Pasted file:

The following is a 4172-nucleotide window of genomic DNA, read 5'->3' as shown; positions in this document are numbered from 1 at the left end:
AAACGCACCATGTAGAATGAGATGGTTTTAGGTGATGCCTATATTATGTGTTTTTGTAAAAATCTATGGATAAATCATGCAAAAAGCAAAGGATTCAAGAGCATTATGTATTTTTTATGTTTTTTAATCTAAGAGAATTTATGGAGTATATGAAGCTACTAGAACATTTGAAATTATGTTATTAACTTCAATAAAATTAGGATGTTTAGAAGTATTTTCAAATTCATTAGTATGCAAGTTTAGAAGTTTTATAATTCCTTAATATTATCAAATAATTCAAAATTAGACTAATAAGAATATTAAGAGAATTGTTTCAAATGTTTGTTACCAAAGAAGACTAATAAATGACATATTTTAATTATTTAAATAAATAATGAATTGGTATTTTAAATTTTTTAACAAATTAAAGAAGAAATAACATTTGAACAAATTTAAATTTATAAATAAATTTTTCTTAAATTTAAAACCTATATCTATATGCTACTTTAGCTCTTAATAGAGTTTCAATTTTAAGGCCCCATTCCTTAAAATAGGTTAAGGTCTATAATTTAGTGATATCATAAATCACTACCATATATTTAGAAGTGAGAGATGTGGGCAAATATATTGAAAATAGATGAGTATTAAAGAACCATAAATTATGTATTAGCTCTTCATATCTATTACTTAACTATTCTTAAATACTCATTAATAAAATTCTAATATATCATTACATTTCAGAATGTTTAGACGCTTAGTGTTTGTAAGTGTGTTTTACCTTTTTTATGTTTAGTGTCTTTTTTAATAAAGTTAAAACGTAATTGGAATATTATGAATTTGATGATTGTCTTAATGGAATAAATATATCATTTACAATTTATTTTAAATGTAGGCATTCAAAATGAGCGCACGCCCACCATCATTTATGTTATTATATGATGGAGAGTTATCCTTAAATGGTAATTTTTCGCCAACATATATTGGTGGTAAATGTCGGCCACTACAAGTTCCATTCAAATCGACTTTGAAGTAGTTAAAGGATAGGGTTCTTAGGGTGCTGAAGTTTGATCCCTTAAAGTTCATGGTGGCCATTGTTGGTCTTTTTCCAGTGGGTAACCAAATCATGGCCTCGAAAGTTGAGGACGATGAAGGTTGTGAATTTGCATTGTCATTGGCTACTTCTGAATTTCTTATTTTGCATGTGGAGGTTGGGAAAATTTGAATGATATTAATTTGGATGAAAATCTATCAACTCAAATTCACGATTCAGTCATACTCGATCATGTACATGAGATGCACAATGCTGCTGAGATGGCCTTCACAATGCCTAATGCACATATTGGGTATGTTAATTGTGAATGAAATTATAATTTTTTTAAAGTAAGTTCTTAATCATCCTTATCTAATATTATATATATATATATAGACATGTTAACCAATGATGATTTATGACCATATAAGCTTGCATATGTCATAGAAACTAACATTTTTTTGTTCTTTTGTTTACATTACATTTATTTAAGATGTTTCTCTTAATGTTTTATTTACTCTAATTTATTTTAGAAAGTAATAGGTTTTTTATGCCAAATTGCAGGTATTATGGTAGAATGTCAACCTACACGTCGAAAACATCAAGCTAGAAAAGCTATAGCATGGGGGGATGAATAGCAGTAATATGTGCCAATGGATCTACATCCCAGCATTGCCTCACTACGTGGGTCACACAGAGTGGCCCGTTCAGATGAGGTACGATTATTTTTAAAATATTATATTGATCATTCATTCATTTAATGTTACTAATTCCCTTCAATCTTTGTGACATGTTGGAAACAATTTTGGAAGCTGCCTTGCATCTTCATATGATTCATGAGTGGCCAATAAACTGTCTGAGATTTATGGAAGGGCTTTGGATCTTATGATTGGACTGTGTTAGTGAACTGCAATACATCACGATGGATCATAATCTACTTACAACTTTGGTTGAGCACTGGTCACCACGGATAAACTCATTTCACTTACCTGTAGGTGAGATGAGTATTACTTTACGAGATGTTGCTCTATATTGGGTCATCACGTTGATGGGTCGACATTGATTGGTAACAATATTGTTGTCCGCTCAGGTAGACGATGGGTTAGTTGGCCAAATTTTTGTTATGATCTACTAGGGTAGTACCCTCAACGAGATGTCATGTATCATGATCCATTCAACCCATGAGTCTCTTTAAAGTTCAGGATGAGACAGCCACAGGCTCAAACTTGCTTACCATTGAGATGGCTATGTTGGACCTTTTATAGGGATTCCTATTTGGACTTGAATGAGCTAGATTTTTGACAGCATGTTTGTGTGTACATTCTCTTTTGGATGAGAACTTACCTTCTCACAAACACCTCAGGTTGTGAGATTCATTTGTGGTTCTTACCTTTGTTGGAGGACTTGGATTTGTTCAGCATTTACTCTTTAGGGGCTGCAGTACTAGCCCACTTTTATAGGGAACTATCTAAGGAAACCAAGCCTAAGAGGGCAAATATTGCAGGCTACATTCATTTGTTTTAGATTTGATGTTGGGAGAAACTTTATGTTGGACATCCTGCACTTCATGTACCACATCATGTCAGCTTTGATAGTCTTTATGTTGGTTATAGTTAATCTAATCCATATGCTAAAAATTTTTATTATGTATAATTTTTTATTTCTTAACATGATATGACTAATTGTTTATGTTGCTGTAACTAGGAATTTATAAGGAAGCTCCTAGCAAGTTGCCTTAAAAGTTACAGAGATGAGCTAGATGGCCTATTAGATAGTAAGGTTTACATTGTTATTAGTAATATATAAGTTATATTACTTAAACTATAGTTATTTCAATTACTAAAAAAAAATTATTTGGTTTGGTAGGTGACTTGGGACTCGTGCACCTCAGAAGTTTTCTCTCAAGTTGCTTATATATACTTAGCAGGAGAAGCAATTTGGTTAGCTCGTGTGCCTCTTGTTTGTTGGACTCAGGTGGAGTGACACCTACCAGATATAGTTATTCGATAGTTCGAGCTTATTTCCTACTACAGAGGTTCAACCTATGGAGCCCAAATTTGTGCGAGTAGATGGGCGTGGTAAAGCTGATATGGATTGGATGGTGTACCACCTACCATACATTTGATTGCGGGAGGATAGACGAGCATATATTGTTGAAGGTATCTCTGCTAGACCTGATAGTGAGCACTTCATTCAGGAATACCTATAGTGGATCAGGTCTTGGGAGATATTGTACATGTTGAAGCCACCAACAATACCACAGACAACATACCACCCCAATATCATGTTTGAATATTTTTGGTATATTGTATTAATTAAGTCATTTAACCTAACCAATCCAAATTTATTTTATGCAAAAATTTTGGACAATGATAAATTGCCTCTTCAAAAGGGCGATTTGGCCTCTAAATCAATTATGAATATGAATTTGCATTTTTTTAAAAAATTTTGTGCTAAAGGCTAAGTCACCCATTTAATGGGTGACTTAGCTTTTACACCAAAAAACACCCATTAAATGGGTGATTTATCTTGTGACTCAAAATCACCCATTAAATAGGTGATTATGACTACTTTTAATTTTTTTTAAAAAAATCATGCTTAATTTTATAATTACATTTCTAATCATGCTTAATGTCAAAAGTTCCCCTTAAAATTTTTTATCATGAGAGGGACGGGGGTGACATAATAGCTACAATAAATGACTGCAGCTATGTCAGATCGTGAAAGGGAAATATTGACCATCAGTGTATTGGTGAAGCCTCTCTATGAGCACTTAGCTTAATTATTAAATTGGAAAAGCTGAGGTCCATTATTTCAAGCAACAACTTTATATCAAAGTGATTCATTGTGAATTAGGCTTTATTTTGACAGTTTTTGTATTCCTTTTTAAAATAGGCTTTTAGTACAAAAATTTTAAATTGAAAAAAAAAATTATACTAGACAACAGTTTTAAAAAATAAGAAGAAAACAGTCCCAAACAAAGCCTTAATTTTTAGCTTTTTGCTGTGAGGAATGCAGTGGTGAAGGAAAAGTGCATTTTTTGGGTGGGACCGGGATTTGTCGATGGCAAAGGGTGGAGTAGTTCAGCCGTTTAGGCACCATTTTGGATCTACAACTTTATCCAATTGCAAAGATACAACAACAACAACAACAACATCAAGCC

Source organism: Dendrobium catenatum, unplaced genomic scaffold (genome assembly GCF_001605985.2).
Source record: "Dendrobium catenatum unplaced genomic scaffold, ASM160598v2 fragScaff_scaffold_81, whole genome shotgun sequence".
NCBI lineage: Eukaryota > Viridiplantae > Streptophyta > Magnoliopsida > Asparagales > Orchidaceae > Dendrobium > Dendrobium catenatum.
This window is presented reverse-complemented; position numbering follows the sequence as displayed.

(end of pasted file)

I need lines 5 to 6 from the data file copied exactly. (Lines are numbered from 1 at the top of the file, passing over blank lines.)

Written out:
NCBI lineage: Eukaryota > Viridiplantae > Streptophyta > Magnoliopsida > Asparagales > Orchidaceae > Dendrobium > Dendrobium catenatum.
This window is presented reverse-complemented; position numbering follows the sequence as displayed.